Queensland Coast


Queensland's Famous Coast

Queensland is famous for its stunning coastline. With world-class surf breaks in the south, the world’s largest sand island –Fraser Island – along our central coast, and the world’s largest living organism – the Great Barrier Reef – to the north, our coastline is incredibly valuable and precious. Queensland’s coastline is approximately 6,973 kilometres long, with another 6,374 km of island coastline, making it one of the longest in Australia.

Coastal management in Queensland is conducted at multiple levels. The Department of Environment and Heritage Protection manages and regulates the Queensland coast through the Coastal Management Plan, as well as through numerous planning instruments and permits that regulate development on the coast. The day to day management of Queensland’s coasts are conducted at local government level, with each Local Government Authority responsible for the management of their stretch of coast line. In addition, the Great Barrier Reef Marine Park is managed by the Great Barrier Reef Marine Park Authority, and numerous Natural Resource Management groups, university and institutional groups, waterways authorities and regulators, and citizen science groups provide support, monitoring, research and regulation in within their jurisdiction.

Latest Information and Links

ACS Queensland

ACS Queensland supports the close and careful management of our precious coastline. We seek to provide education, awareness and information about the coastal environment in Queensland to practioners, specialists, citizen scientists, and the general community to promote a deeper and more informed understanding of Queensland’s beautiful coast.

In addition, we believe that our role is to provide information on changes to management, legislation, and planning and development decisions that impact our coastline to the coastal community. We believe that our role includes providing submissions to government where proposed changes to legislation, management, or proposed development has the potential to impact the coast, coastal ecosystems, and the nearshore marine environment. As coastal specialists, we believe that it is our duty to provide interested parties with factual and informed information on changes and impacts to Queensland’s coasts, in a way that enables our community to determine whether or not those changes or impacts have positive or negative implications to the coastal environment.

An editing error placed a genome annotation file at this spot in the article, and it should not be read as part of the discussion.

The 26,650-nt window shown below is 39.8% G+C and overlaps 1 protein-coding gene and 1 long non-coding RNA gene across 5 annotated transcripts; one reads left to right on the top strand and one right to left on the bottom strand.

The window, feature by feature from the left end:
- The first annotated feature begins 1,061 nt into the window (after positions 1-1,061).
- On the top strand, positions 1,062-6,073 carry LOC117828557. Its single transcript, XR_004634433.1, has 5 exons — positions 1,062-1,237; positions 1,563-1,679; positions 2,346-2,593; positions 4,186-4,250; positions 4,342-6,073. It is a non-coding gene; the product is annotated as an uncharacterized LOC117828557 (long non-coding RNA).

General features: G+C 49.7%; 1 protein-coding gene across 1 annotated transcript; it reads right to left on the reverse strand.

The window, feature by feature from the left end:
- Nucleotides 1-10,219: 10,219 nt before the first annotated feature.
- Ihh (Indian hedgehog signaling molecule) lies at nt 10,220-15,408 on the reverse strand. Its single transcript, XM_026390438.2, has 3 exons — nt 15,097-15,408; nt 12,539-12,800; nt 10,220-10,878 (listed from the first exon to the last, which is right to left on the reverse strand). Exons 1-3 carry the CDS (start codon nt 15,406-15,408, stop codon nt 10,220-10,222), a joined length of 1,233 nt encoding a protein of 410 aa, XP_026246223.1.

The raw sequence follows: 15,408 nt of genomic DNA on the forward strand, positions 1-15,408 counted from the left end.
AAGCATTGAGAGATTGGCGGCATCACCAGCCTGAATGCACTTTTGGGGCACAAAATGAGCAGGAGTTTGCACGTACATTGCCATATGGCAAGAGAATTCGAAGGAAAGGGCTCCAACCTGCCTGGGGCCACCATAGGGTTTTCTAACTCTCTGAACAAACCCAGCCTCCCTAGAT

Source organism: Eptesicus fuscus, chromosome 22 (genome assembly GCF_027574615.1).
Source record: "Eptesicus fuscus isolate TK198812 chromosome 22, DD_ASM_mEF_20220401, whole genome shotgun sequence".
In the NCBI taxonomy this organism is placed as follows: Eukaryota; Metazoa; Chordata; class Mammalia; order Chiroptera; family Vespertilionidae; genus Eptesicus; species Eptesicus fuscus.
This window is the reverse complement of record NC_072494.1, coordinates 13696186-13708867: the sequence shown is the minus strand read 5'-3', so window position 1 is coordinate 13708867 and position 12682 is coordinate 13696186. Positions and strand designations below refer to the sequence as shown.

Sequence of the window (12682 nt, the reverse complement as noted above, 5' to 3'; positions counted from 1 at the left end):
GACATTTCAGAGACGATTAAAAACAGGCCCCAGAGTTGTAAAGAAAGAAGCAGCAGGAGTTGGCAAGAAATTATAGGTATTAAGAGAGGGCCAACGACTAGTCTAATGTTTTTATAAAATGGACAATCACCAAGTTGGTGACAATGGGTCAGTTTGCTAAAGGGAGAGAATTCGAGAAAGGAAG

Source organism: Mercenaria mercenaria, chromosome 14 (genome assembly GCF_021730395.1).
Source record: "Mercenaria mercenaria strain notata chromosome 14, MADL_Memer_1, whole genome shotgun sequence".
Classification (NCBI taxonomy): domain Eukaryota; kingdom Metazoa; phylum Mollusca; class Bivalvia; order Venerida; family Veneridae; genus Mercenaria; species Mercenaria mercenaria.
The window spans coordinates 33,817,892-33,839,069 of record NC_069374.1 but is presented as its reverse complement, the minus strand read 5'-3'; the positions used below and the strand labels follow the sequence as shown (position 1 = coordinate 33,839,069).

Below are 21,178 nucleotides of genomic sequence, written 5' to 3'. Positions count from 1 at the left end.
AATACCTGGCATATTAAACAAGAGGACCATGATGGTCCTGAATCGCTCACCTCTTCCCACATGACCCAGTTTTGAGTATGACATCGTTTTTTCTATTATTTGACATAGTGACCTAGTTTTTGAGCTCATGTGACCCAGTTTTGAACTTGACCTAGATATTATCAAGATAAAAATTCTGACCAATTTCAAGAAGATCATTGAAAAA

News from ACS Queensland

The Queensland Chapter is regenerating after a quiet past year and is looking for input from chapter members as to our direction, events, and offerings. We are looking forward to developing more networking events, meet ups, news updates and communications to share with Queensland membership in the coming months.

If you have any ideas you’d like to share with us, or want to be involved in the committee, please contact us at qld@australiancoastalsociety.org

Queensland Coastal Conference 5-7 September, Airlie Beach

The Queensland Coastal Conference is a biannual event jointly hosted by the Australian Coastal Society and Reef Catchments. The 2017 conference sees the event celebrating its 10th year and will be held in Airlie Beach in September. Registrations are open now, visit www.qldcoastalconference.org.au .

Cyclone Debbie 

The ongoing clean up from the aftermath of Cyclone Debbie is likely to take several months and potentially longer, and coastal and marine impact assessments are still continuing. ACS is keen to hear from you if you have any observations or have noted and major changes in your area following the Cyclone and flooding that followed. Contact us at austcoastsocqld@gmail.com  with any observations, photos, or data you would be willing to share with the coastal community.


Recent Facebook Posts